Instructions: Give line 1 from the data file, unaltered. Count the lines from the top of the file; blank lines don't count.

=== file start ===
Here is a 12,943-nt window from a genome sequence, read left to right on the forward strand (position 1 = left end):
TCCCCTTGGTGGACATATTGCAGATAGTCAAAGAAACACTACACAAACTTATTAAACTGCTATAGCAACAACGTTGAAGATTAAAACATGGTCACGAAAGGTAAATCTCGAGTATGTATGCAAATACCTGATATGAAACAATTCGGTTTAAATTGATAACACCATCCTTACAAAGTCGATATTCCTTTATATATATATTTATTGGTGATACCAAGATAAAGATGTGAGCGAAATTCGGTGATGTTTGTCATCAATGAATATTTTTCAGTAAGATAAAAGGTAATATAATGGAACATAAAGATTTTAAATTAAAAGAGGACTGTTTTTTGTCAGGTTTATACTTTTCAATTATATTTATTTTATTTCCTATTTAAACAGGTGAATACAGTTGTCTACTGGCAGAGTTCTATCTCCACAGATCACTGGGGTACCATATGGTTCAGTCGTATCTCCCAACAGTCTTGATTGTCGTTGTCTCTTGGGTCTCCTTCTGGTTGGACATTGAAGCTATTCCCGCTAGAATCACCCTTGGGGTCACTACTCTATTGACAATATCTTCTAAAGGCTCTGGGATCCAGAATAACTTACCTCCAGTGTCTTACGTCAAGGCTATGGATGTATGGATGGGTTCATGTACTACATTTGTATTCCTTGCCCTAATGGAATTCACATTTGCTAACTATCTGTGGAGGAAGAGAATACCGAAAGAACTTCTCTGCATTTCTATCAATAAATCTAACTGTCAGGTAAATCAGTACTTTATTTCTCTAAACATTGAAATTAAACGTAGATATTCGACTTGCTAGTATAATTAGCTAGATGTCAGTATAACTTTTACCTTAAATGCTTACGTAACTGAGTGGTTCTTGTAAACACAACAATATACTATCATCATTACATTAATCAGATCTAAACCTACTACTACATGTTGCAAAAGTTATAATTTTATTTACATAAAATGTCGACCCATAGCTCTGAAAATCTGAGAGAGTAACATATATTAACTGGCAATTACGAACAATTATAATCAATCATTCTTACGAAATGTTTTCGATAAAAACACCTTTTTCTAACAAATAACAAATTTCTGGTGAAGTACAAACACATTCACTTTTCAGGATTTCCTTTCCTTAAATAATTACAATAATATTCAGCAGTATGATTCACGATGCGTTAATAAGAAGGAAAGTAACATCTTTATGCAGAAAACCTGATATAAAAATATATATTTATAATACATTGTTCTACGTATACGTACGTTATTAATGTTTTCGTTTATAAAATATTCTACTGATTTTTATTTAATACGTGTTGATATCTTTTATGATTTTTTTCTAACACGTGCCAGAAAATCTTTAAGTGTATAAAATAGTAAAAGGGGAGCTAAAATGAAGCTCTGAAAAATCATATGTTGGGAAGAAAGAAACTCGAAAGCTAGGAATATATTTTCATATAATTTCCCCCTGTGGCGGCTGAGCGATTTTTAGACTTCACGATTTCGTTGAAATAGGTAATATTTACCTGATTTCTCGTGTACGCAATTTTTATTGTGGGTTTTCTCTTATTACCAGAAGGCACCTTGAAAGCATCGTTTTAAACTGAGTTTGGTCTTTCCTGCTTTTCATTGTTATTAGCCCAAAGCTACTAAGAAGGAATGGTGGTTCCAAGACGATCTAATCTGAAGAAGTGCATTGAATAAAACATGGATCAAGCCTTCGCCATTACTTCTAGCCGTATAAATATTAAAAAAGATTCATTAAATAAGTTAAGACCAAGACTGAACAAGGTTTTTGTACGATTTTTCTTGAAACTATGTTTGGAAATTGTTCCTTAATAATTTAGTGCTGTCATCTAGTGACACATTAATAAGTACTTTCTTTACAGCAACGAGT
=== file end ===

Here is a 12,943-nt window from a genome sequence, read left to right on the forward strand (position 1 = left end):